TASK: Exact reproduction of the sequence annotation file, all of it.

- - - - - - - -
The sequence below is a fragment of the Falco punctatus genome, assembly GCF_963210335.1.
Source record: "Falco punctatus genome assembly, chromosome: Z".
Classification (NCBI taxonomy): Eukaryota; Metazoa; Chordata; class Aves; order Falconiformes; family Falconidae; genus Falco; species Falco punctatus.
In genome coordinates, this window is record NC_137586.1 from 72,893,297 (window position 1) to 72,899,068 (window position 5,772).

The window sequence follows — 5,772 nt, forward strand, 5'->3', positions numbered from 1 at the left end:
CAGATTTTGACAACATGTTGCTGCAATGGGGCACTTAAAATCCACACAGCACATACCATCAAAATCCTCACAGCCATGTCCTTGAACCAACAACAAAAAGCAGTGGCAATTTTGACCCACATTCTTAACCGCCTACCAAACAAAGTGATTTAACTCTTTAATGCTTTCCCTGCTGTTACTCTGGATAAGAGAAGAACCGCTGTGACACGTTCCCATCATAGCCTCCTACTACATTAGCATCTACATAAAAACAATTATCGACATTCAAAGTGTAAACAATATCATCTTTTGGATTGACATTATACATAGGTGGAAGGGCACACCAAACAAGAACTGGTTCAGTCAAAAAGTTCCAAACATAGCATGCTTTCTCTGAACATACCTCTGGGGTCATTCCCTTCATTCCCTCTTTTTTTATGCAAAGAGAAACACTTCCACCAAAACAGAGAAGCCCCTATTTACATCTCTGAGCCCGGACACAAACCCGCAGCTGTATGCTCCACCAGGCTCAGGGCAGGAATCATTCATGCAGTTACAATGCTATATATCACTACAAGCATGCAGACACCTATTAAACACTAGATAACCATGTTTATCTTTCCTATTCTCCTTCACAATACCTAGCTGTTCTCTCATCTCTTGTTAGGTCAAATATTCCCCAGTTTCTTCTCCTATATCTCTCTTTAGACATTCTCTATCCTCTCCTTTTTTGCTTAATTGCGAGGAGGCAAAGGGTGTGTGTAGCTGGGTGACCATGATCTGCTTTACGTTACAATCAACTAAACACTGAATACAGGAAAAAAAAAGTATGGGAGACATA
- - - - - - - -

The sequence below is a fragment of the Falco punctatus genome, assembly GCF_963210335.1.
Source record: "Falco punctatus genome assembly, chromosome: Z".
Classification (NCBI taxonomy): Eukaryota; Metazoa; Chordata; class Aves; order Falconiformes; family Falconidae; genus Falco; species Falco punctatus.
In genome coordinates, this window is record NC_137586.1 from 72,893,297 (window position 1) to 72,899,068 (window position 5,772).

The window sequence follows — 5,772 nt, forward strand, 5'->3', positions numbered from 1 at the left end:
CAGATTTTGACAACATGTTGCTGCAATGGGGCACTTAAAATCCACACAGCACATACCATCAAAATCCTCACAGCCATGTCCTTGAACCAACAACAAAAAGCAGTGGCAATTTTGACCCACATTCTTAACCGCCTACCAAACAAAGTGATTTAACTCTTTAATGCTTTCCCTGCTGTTACTCTGGATAAGAGAAGAACCGCTGTGACACGTTCCCATCATAGCCTCCTACTACATTAGCATCTACATAAAAACAATTATCGACATTCAAAGTGTAAACAATATCATCTTTTGGATTGACATTATACATAGGTGGAAGGGCACACCAAACAAGAACTGGTTCAGTCAAAAAGTTCCAAACATAGCATGCTTTCTCTGAACATACCTCTGGGGTCATTCCCTTCATTCCCTCTTTTTTTATGCAAAGAGAAACACTTCCACCAAAACAGAGAAGCCCCTATTTACATCTCTGAGCCCGGACACAAACCCGCAGCTGTATGCTCCACCAGGCTCAGGGCAGGAATCATTCATGCAGTTACAATGCTATATATCACTACAAGCATGCAGACACCTATTAAACACTAGATAACCATGTTTATCTTTCCTATTCTCCTTCACAATACCTAGCTGTTCTCTCATCTCTTGTTAGGTCAAATATTCCCCAGTTTCTTCTCCTATATCTCTCTTTAGACATTCTCTATCCTCTCCTTTTTTGCTTAATTGCGAGGAGGCAAAGGGTGTGTGTAGCTGGGTGACCATGATCTGCTTTACGTTACAATCAACTAAACACTGAATACAGGAAAAAAAAAGTATGGGAGACATA